Tripadvisor’s reputation in the travel industry
Many people within the travel industry hate Tripadvisor. Some hotels hate it because it allows anyone to post a review, whether they actually stayed at the hotel or not – and even some guests can leave monumentally unfair reviews that can be reputation-damaging. Travel journalists and travel agents often hate Tripadvisor because, well, it’s doing their job, isn’t it?
I don’t hate Tripadvisor*. I think it’s an incredibly useful tool that has changed the way we research travel, given a wealth of information to the public and in many cases forced hotels to up their game. It does have some fairly important flaws however. The hotels will point to the anonymity aspect, but I don’t think that’s the main issue. The major flaws are as follows:
1. You don’t know who wrote the review
You don’t need to know the reviewer personally, of course. But what’s important is their background, what they expect and what they’re accustomed to. A review of an average three star hotel, for example, could have been written by someone who usually stays in backpacker hostels and thus feels it’s a relative palace.
Similarly, it could have been written by someone who usually stays in the world’s most luxurious hotels – and they’ll probably think the reasonable accommodation is an absolute disgrace.
Background and priorities make a difference too. Some people think free Wifi in a room is essential, others don’t care. People in the former category are likely to be more scathing towards an otherwise excellent hotel.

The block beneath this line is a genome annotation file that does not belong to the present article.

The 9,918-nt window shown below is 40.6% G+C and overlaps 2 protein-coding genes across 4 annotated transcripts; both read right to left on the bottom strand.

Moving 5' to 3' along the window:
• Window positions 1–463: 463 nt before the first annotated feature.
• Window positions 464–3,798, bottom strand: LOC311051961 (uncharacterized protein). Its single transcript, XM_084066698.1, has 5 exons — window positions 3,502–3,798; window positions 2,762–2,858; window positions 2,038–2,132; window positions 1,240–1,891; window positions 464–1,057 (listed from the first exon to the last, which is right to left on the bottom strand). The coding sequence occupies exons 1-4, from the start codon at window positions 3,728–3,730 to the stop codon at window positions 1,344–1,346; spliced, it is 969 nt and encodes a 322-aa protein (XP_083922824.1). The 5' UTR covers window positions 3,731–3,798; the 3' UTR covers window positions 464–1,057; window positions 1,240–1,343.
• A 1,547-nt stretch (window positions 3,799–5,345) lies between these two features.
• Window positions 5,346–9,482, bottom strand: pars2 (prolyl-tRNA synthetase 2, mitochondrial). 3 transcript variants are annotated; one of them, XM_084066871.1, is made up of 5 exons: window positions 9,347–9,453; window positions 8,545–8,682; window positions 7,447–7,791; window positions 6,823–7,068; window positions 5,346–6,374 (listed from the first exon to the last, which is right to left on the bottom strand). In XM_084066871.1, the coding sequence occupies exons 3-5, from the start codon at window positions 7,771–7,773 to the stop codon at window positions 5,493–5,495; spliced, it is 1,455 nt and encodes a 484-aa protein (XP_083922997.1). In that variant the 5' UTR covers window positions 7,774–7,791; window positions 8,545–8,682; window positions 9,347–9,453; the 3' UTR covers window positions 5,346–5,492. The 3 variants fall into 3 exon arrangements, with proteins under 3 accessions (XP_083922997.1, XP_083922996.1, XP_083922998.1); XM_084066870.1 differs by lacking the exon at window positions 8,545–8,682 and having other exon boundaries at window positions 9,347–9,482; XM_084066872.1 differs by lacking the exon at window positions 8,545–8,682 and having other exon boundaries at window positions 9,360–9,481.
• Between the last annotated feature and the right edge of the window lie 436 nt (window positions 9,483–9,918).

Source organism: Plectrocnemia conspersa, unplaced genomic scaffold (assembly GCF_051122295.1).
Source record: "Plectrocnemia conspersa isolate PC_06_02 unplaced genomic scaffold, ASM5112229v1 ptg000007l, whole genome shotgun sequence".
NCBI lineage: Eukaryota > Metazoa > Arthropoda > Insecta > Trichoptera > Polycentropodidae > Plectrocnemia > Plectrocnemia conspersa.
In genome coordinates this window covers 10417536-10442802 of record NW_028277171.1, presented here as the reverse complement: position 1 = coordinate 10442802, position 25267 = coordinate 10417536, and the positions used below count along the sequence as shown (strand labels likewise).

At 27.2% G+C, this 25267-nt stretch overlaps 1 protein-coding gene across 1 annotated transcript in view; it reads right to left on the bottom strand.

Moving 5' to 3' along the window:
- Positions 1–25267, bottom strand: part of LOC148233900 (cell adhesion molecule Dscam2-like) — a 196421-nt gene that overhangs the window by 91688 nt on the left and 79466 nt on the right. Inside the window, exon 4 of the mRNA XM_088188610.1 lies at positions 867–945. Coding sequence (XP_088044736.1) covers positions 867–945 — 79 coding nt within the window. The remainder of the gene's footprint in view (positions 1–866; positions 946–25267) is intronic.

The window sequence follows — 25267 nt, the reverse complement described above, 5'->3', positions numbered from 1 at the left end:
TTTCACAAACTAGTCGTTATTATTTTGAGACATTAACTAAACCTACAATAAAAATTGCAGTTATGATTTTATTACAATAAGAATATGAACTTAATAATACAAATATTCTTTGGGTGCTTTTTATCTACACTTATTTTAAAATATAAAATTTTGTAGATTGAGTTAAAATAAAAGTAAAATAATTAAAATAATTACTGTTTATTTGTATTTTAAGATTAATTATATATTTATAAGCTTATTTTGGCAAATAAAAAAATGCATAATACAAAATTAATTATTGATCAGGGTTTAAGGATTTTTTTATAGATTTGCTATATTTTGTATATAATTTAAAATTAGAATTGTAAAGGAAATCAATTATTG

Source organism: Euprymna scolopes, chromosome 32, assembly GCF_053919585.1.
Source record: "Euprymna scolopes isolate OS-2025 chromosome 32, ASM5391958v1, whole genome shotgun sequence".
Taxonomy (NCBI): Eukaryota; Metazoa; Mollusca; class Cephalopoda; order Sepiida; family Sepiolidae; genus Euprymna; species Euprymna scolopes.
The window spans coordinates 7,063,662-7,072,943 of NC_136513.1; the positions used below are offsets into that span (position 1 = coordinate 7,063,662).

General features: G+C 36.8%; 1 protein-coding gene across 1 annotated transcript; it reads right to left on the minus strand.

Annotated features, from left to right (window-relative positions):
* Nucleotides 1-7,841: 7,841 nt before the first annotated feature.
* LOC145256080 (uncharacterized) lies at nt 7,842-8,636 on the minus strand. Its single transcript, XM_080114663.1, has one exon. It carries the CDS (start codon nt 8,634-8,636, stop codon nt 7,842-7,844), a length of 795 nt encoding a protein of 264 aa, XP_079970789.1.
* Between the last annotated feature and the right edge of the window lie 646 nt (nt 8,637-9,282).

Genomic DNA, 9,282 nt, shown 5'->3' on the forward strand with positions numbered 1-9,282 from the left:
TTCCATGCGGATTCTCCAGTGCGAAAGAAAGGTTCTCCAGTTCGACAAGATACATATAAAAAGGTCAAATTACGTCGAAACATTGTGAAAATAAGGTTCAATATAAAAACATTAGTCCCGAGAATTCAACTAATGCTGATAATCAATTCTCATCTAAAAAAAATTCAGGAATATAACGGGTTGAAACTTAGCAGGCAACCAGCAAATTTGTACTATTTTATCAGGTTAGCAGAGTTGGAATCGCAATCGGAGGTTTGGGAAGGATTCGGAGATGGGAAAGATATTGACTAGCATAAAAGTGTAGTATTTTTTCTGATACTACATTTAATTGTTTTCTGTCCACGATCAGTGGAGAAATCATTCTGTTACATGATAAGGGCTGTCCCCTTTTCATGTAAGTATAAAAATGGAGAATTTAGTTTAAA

Asian travellers tend to like a separate bath and shower, Americans are more facilities obsessed, and Europeans will often value charm and intimacy over a big list of what’s provided. Put any one of them in the wrong place for them, and they may be unreasonably harsh on what’s not necessarily a bad hotel – just a poor choice.
2. There’s no comparison point
Tripadvisor ratings don’t reflect how good the hotel is in comparison to other hotels. They reflect how satisfied a customer was with the particular hotel they stayed at. This is not the same thing. Most Tripadvisor reviewers will have only stayed at one hotel in the city they’re in. They may think it’s brilliant, but they’ve no idea how comparatively brilliant it is. For all you know, there could be fifty other hotels nearby that offer much better value for money.
David Whitley, owner of Best Hotels In
*I suppose I should say “and other review sites” as well, but Tripadvisor is by far the biggest and most used.
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